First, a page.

We forecast a 0.2% decline in the CPI in July

We project that the consumer price index (CPI) will fall 0.2% in July. If our forecast materialises, twelve-month inflation will rise marginally, from 2.2% to 2.3%.
The inflation outlook for the remainder of the year is positive. As before, we assume that inflation will rise next year, as economic activity gathers pace, but remain well below the average of recent years. Statistics Iceland (SI) will publish the July CPI at 9:00 hrs. on 23 July

Summer sales at their peak, but many prices are on the rise

With summer sales in full swing, sales are a leading factor in the drop in the CPI in July. We expect this year’s sales effects to be similar to those in recent years, with clothing and footwear prices lowering the index by 0.5% during the month.

On the other hand, indicators suggest that a number of CPI components will rise somewhat in July. The main source of upward pressure is the rise in the travel and transport component (0.10% CPI effect), which is due to an increase in fuel prices (0.06% CPI effect) and airfares (0.05% CPI effect) since SI’s last measurements. Furthermore, we expect a marked rise in the housing component (0.09% CPI effect), owing primarily to Reykjavík Energy’s price hikes in electricity and home heating (0.04% CPI effect). According to our analysis of housing market data, imputed rent (which primarily reflects the market price of housing) rose by 0.2% between June and July (0.03% CPI effect). Our price measurements indicate that condominium prices in the greater Reykjavík area rose, whereas detached housing in greater Reykjavík and overall housing in regional Iceland declined in price.

Telecom companies made major price changes at the beginning of July, and we expect telephone services to raise the CPI by 0.05% as a result. And finally, we anticipate a CPI effect of 0.04% from increased hotel and restaurant services. We expect other items to make less of an impact.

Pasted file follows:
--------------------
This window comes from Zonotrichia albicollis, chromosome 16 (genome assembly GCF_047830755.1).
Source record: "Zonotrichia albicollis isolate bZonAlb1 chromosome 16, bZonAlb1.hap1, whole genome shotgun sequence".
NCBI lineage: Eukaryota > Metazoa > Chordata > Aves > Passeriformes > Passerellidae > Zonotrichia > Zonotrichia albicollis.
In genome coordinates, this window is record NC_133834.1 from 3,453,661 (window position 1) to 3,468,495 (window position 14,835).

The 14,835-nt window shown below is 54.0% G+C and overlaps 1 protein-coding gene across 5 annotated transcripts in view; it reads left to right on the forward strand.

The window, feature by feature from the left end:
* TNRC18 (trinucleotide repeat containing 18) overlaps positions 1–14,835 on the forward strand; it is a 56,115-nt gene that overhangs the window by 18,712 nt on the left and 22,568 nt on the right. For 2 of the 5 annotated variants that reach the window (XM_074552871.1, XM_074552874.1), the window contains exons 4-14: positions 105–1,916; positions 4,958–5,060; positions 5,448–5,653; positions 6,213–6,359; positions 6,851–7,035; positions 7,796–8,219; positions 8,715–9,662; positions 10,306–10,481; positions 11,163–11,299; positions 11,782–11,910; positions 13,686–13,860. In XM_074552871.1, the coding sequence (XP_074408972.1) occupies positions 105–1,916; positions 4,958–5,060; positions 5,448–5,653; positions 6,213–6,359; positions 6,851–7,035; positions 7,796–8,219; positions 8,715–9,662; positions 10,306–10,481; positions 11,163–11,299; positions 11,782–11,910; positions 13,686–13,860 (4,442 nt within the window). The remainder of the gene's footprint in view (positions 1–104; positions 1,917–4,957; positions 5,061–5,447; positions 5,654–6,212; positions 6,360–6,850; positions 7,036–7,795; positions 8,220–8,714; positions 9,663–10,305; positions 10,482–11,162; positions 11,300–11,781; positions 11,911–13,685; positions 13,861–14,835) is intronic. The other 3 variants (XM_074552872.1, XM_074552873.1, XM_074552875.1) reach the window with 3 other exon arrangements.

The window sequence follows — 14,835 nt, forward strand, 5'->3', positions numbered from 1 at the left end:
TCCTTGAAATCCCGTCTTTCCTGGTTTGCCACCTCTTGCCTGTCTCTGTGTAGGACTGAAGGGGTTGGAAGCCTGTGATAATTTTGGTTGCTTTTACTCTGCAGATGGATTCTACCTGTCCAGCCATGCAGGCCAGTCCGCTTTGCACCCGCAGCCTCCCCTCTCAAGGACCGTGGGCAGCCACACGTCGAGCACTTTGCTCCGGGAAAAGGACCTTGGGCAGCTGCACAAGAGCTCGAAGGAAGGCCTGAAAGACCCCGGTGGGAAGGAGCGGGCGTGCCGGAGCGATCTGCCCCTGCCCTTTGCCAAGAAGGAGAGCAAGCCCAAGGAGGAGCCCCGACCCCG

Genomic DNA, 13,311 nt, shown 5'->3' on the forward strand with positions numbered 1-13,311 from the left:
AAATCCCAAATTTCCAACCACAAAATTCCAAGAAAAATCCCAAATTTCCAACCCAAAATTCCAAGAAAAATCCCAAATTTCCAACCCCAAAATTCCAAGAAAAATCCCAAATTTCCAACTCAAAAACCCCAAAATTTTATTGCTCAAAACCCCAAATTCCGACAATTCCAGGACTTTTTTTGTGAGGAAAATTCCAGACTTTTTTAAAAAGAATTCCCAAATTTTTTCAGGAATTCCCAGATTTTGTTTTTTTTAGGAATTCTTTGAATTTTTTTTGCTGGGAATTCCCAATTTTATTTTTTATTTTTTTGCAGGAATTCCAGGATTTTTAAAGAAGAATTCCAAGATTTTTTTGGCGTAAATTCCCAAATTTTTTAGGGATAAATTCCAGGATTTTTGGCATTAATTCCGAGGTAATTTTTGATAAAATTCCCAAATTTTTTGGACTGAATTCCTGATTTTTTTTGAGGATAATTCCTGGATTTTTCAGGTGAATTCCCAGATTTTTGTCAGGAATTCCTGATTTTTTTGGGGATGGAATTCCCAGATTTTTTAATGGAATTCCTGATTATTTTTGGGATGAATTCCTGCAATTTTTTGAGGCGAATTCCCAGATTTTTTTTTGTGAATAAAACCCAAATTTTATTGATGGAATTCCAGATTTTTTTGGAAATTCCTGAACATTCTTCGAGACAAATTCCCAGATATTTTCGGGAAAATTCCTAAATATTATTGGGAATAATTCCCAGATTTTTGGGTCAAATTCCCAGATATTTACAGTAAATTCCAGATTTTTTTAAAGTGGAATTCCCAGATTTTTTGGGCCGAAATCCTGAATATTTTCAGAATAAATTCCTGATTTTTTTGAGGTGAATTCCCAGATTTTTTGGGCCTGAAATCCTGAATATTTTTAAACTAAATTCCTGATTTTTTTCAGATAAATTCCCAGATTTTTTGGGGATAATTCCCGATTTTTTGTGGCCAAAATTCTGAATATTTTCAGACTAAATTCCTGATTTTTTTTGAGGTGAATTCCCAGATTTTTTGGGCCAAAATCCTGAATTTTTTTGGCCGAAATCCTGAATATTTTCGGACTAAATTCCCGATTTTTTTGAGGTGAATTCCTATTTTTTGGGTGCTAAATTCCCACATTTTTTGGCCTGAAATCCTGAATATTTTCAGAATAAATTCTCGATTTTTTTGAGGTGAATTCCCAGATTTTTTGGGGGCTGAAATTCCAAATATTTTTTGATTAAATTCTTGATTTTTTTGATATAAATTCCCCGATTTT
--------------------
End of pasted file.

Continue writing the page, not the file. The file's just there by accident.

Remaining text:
Inflation broadly unchanged through the year-end

The next two months will be coloured by end-of-sale effects and seasonal increases in various services items. The price reductions owing to summer sales are short-lived, of course, and will reverse entirely during this period. In addition, services related to culture, recreation, and athletic activities generally rise at the end of summer.
We forecast a 0.4% rise in the CPI in both August and September, followed by a 0.1% increase in October. According to our forecast, inflation will measure 2.4% in August and September and 2.5% in October. We then expect it to taper off slightly, falling to 2.2% by the year-end.
We then expect inflation to rise somewhat in 2015. We assume that an output gap will develop, with accelerated wage increases and a continued rise in real house prices. We project inflation to average 3.0% in 2015 and 3.1% in 2016. Our long-term forecast is based on several assumptions: that house prices will rise by 5-7% each year during the forecast horizon, that wages will rise more rapidly starting in 2015, as the output gap widens, and that the ISK exchange rate will remain close to its current level.

July inflation forecast